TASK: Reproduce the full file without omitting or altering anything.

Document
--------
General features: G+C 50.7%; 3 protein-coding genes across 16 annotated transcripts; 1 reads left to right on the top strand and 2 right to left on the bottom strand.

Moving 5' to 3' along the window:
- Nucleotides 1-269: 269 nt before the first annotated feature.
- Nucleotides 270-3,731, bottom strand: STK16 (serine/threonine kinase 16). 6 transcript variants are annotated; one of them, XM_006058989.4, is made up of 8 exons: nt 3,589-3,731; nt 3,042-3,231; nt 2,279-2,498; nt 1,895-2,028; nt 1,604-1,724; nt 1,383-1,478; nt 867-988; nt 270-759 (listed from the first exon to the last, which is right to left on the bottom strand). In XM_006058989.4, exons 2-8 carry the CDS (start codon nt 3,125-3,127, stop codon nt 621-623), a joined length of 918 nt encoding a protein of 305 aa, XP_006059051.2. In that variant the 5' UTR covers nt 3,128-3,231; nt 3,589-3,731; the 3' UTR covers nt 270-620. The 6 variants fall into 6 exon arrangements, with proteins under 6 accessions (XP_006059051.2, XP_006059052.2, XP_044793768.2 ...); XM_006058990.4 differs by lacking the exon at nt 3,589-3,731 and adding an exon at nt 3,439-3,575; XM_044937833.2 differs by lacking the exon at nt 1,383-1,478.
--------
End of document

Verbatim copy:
General features: G+C 50.7%; 3 protein-coding genes across 16 annotated transcripts; 1 reads left to right on the top strand and 2 right to left on the bottom strand.

Moving 5' to 3' along the window:
- Nucleotides 1-269: 269 nt before the first annotated feature.
- Nucleotides 270-3,731, bottom strand: STK16 (serine/threonine kinase 16). 6 transcript variants are annotated; one of them, XM_006058989.4, is made up of 8 exons: nt 3,589-3,731; nt 3,042-3,231; nt 2,279-2,498; nt 1,895-2,028; nt 1,604-1,724; nt 1,383-1,478; nt 867-988; nt 270-759 (listed from the first exon to the last, which is right to left on the bottom strand). In XM_006058989.4, exons 2-8 carry the CDS (start codon nt 3,125-3,127, stop codon nt 621-623), a joined length of 918 nt encoding a protein of 305 aa, XP_006059051.2. In that variant the 5' UTR covers nt 3,128-3,231; nt 3,589-3,731; the 3' UTR covers nt 270-620. The 6 variants fall into 6 exon arrangements, with proteins under 6 accessions (XP_006059051.2, XP_006059052.2, XP_044793768.2 ...); XM_006058990.4 differs by lacking the exon at nt 3,589-3,731 and adding an exon at nt 3,439-3,575; XM_044937833.2 differs by lacking the exon at nt 1,383-1,478.